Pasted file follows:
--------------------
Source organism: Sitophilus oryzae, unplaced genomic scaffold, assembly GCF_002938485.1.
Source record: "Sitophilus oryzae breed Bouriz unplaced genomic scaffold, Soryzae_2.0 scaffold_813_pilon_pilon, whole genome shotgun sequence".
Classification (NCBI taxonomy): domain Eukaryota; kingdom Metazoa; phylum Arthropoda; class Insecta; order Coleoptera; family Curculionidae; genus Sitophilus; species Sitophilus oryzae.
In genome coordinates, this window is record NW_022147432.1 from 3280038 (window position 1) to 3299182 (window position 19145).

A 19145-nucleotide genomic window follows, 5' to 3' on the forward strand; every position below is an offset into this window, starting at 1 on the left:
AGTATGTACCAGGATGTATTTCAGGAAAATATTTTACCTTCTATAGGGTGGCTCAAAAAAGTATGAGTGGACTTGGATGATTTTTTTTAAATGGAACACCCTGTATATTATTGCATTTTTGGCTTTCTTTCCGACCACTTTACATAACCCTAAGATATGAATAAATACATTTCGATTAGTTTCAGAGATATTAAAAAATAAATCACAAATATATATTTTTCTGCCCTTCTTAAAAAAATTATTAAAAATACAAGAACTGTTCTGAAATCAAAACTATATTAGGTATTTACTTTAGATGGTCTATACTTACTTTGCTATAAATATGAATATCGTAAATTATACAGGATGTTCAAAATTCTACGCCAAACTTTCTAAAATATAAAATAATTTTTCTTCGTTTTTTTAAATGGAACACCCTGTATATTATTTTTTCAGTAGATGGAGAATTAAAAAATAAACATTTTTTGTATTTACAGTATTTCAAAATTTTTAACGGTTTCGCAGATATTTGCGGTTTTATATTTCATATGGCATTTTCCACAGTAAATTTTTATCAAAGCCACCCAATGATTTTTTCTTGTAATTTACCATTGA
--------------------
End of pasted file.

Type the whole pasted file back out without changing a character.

Source organism: Sitophilus oryzae, unplaced genomic scaffold, assembly GCF_002938485.1.
Source record: "Sitophilus oryzae breed Bouriz unplaced genomic scaffold, Soryzae_2.0 scaffold_813_pilon_pilon, whole genome shotgun sequence".
Classification (NCBI taxonomy): domain Eukaryota; kingdom Metazoa; phylum Arthropoda; class Insecta; order Coleoptera; family Curculionidae; genus Sitophilus; species Sitophilus oryzae.
In genome coordinates, this window is record NW_022147432.1 from 3280038 (window position 1) to 3299182 (window position 19145).

A 19145-nucleotide genomic window follows, 5' to 3' on the forward strand; every position below is an offset into this window, starting at 1 on the left:
AGTATGTACCAGGATGTATTTCAGGAAAATATTTTACCTTCTATAGGGTGGCTCAAAAAAGTATGAGTGGACTTGGATGATTTTTTTTAAATGGAACACCCTGTATATTATTGCATTTTTGGCTTTCTTTCCGACCACTTTACATAACCCTAAGATATGAATAAATACATTTCGATTAGTTTCAGAGATATTAAAAAATAAATCACAAATATATATTTTTCTGCCCTTCTTAAAAAAATTATTAAAAATACAAGAACTGTTCTGAAATCAAAACTATATTAGGTATTTACTTTAGATGGTCTATACTTACTTTGCTATAAATATGAATATCGTAAATTATACAGGATGTTCAAAATTCTACGCCAAACTTTCTAAAATATAAAATAATTTTTCTTCGTTTTTTTAAATGGAACACCCTGTATATTATTTTTTCAGTAGATGGAGAATTAAAAAATAAACATTTTTTGTATTTACAGTATTTCAAAATTTTTAACGGTTTCGCAGATATTTGCGGTTTTATATTTCATATGGCATTTTCCACAGTAAATTTTTATCAAAGCCACCCAATGATTTTTTCTTGTAATTTACCATTGA